Regular series writer John Layman and artist Jason Fabok bring “Gothtopia” to life in the first chapter of this new three-part story arc of Detective Comics. Gotham is the safest, happiest city in America where all the heroes wear bright, shiny costumes and crime is practically non-existent! It’s a brave new world featuring many of Batman’s closest allies in familiar, yet completely different roles. Nothing is as it seems, with Selina Kyle as Bruce’s sidekick and lover Catbird, Commissioner Roman Sionis leading the GCPD, and Barbara Gordon and Kate Kane lending a hand as Bluebelle and Brightbat. Bruce hardly knows what to do with himself as Batman when Bullock asks him to help save a man threatening to jump from his building. Although Gotham is flourishing, suicide rates are skyrocketing. Layman writes a fascinating spin on Batman and his universe that gets more mysterious and intriguing as the story unfolds. He provides a fresh twist on many characters like Dick Grayson, Tim Drake, and even the Birds of Prey. Fabok returns to the title after Aaron Lopresti’s #26, and he continues his reign of brilliance. His lines are always razor-sharp and few people can draw facial expressions and body language like Fabok. During his tenure on Detective Comics, Fabok has shown his prowess for capturing the dark, gritty tone of Gotham. Even when Layman turns Gotham upside-down into a bright, sunny, metropolis, Fabok nails it. The metallic-pastel heroes not only look like they belong in this Gotham, but that they’ve been there this whole time, and that is hard to pull off. Between the mysterious new world Layman sets up and Fabok’s detail-centric pencils, this “Gothtopia” is off to an intriguing start.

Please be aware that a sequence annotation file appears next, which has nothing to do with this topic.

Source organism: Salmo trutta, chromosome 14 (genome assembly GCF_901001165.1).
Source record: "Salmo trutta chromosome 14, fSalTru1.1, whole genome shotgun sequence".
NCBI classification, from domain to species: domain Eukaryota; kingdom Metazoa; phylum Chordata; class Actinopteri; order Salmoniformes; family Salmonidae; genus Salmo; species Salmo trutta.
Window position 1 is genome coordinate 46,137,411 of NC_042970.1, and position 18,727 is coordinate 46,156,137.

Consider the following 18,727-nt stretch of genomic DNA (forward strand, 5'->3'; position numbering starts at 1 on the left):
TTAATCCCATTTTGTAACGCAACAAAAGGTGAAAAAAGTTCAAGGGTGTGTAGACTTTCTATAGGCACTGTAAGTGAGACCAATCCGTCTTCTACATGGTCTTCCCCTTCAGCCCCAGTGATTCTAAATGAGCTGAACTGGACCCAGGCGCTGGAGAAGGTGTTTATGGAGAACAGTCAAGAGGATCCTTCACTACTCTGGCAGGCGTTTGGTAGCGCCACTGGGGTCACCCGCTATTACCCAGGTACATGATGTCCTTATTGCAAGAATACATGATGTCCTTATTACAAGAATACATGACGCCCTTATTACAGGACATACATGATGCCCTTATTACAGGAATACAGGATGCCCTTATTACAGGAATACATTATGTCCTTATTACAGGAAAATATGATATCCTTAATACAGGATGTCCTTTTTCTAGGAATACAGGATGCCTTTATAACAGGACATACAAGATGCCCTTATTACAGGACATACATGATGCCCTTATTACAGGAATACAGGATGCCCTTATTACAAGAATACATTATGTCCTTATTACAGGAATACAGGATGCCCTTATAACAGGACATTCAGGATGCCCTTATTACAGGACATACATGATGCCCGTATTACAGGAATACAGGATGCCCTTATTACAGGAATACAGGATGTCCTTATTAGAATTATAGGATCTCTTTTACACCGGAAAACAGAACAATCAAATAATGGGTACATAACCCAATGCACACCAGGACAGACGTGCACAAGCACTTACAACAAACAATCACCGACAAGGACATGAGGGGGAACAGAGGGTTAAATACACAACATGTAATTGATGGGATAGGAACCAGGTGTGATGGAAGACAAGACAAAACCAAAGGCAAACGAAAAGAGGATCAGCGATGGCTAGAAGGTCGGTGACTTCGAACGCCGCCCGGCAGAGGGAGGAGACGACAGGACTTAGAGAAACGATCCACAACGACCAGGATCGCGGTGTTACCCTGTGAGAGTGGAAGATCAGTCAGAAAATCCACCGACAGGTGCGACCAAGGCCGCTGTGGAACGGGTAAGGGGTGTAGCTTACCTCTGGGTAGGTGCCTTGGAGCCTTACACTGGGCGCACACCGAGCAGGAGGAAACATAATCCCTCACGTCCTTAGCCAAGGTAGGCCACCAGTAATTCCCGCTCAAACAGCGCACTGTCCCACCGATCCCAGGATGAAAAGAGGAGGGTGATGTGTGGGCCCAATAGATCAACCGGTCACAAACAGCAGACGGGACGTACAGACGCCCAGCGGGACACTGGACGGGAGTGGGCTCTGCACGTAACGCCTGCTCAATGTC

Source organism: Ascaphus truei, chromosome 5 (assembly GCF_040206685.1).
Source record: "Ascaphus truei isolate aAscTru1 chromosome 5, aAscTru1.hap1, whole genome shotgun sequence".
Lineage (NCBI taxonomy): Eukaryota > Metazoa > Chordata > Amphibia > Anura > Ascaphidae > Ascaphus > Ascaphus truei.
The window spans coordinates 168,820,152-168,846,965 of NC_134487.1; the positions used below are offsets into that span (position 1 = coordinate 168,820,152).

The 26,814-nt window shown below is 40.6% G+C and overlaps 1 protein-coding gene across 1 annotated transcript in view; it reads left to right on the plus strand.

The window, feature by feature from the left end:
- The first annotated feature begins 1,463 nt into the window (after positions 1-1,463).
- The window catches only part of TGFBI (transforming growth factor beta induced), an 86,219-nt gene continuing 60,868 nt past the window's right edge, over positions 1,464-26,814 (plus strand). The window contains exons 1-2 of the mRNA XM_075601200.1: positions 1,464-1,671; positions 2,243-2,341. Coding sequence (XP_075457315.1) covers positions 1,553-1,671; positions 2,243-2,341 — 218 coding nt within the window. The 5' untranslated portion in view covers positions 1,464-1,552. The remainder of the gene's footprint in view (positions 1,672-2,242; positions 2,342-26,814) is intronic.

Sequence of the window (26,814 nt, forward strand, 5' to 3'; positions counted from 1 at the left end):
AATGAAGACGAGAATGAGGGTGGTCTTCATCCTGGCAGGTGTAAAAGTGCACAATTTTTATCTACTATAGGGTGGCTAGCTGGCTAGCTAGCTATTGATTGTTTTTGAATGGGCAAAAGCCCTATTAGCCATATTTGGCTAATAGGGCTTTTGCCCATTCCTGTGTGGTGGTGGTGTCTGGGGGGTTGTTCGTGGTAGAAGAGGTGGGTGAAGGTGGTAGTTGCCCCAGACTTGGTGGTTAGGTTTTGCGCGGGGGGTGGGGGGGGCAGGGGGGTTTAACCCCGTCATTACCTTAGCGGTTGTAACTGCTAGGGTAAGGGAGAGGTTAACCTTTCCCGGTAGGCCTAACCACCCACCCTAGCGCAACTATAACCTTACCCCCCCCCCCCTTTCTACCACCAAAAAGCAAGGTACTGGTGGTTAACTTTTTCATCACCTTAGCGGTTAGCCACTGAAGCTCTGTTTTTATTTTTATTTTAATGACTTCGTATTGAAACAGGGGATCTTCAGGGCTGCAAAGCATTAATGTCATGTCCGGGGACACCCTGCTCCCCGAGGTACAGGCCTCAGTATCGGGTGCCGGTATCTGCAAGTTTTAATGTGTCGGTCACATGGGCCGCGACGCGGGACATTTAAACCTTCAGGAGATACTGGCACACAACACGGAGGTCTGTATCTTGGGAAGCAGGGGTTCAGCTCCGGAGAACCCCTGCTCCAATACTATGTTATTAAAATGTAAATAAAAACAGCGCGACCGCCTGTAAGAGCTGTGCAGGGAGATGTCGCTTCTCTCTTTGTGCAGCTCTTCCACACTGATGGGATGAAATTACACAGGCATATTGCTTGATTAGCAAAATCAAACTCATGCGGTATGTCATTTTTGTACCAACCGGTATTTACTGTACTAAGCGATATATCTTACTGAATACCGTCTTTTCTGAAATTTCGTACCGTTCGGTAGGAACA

The last story in this anniversary issue is Scott Snyder’s and Sean Murphy’s “Twenty-Seven.” Snyder throws the reader 200 years into the future with a story about how Bruce Wayne keeps up the good fight. Of all the futuristic Batman stories out there, this one stands apart from the rest because it opens up so many possible storylines. It’s endless and brilliant. Snyder manages to add almost an infinite amount of ideas to the Batman mythology in only 12 pages. Each page practically deserves it’s own on-going series so readers can dive into each world with villains and heroes new and old. Murphy’s artwork really sells the future and makes it all so believable. His futuristic worlds vary in their design and landscape but they all seem as fully-developed as the next; it’s jaw-dropping. Murphy’s pencils have detail and kinetic energy that brings Gotham to life, no matter what year it is. There’s a common grittiness and realistic possibility in each future that ties the story together and makes it feel like the same Gotham readers know and love. This story was one of the most-hyped short stories in Detective Comics #27 and it certainly is impressive.